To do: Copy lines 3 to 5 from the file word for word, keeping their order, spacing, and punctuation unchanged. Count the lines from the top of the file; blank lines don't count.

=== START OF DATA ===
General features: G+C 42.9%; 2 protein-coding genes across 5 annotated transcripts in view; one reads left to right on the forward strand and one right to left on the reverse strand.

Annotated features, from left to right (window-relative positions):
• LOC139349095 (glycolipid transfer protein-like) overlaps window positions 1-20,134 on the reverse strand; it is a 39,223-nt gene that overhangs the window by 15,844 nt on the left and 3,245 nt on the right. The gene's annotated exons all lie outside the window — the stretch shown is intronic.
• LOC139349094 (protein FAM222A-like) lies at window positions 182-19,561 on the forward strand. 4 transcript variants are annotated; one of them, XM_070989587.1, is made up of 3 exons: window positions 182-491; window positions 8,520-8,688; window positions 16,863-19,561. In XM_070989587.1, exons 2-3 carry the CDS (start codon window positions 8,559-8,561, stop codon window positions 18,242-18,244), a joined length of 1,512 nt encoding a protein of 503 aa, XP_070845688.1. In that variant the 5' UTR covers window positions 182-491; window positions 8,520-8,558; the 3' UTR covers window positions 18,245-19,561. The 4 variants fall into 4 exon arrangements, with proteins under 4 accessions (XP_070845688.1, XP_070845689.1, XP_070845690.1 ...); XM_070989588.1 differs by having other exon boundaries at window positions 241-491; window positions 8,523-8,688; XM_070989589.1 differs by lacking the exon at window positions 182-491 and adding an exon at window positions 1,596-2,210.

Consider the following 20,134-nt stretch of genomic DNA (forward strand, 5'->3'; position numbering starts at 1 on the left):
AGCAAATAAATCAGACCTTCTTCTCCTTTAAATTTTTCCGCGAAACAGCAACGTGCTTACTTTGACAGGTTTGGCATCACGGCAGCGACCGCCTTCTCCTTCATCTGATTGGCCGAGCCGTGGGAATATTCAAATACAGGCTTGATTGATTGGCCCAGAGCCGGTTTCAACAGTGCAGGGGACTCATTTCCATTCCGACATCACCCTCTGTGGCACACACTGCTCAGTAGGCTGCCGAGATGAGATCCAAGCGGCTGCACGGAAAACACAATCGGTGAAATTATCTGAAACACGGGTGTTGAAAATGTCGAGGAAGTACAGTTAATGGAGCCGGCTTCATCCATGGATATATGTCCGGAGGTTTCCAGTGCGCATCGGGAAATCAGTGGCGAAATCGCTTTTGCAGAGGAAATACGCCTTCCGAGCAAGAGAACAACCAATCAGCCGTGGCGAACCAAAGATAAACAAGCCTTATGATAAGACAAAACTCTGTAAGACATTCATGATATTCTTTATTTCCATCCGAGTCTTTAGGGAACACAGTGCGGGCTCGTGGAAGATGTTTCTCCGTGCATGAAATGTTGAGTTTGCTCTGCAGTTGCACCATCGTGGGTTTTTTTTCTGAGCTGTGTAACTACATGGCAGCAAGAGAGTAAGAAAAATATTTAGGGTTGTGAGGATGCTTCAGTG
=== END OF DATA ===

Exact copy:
• LOC139349095 (glycolipid transfer protein-like) overlaps window positions 1-20,134 on the reverse strand; it is a 39,223-nt gene that overhangs the window by 15,844 nt on the left and 3,245 nt on the right. The gene's annotated exons all lie outside the window — the stretch shown is intronic.
• LOC139349094 (protein FAM222A-like) lies at window positions 182-19,561 on the forward strand. 4 transcript variants are annotated; one of them, XM_070989587.1, is made up of 3 exons: window positions 182-491; window positions 8,520-8,688; window positions 16,863-19,561. In XM_070989587.1, exons 2-3 carry the CDS (start codon window positions 8,559-8,561, stop codon window positions 18,242-18,244), a joined length of 1,512 nt encoding a protein of 503 aa, XP_070845688.1. In that variant the 5' UTR covers window positions 182-491; window positions 8,520-8,558; the 3' UTR covers window positions 18,245-19,561. The 4 variants fall into 4 exon arrangements, with proteins under 4 accessions (XP_070845688.1, XP_070845689.1, XP_070845690.1 ...); XM_070989588.1 differs by having other exon boundaries at window positions 241-491; window positions 8,523-8,688; XM_070989589.1 differs by lacking the exon at window positions 182-491 and adding an exon at window positions 1,596-2,210.

Consider the following 20,134-nt stretch of genomic DNA (forward strand, 5'->3'; position numbering starts at 1 on the left):